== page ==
First, they are all drawings of geometric shapes: buildings comprised of straight lines, flat parallel surfaces and right angles.
Second, despite the fact that each drawing started out as essentially a mechanical drawing, at some key point the artist turned away from the unforgiving laws of perspective, the T square and the triangle, and instead injected the drawing full of character and personality.
The brilliant Bernie Fuchs sketched these buildings in the slums of San Juan. Fuchs seems to have a god-given talent for finding the design in any situation, including this row of squat, ramshackle buildings.
When Rodin drew the massive facade of this building, the shape that interested him the most was not the stone blocks or the massive pillars, but rather the shadow in the doorway. The shadow is insubstantial compared to the weight of the stone structure around it, but it dominates this picture, and enabled Rodin to make a nice, modernistic design.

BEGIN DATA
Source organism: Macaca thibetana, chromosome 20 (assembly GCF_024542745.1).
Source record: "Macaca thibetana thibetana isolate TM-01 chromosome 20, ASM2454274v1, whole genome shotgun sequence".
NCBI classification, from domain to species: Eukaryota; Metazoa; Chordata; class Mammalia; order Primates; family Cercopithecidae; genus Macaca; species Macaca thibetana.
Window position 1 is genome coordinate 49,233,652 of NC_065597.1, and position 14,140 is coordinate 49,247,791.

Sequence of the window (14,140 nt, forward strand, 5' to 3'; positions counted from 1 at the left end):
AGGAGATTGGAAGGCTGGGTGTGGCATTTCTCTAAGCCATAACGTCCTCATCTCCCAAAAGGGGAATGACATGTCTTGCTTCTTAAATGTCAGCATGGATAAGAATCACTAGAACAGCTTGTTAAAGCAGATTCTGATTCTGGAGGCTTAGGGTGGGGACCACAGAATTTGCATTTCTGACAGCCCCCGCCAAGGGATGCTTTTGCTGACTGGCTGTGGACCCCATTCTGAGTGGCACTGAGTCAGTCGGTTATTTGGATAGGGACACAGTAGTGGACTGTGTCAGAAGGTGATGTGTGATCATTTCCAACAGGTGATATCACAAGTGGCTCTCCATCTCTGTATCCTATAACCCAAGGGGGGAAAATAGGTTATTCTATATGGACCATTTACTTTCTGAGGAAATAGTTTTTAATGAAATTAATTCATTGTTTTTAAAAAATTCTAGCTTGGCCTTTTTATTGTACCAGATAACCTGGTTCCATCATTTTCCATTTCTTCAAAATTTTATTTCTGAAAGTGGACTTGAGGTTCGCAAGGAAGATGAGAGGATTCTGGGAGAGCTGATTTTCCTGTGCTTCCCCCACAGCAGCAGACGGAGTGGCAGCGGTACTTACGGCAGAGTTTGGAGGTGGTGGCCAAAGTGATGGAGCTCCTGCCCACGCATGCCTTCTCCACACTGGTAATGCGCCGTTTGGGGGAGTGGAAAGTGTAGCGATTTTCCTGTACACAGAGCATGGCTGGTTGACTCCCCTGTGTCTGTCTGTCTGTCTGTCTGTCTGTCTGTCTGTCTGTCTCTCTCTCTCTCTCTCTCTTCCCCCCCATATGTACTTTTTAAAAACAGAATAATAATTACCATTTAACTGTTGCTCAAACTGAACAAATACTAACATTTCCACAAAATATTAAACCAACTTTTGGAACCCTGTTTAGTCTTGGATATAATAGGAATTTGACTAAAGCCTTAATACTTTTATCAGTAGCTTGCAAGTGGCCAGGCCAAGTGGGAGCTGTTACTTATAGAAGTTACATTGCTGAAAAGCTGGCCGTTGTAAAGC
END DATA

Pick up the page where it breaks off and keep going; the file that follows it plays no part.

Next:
Cartoonist Jeff MacNelly was a superb draftsman whose understanding of weight, volume and perspective gave his cartoons of buildings and heavy industrial vehicles great credibility. In this typically marvelous example, the geometric shapes of the house have as much humanity as a human face.
In each of these drawings, the artist had to begin with a foundation of traditional knowledge and technical drawing skills, even if those rules were quickly abandoned. Each drawings turned out wonderfully opinionated-- the artists were able to imbue a stone block with character, and portray a brick with personality. But their opinions are far more believable because the artist had mastered how to draw the mechanically correct version.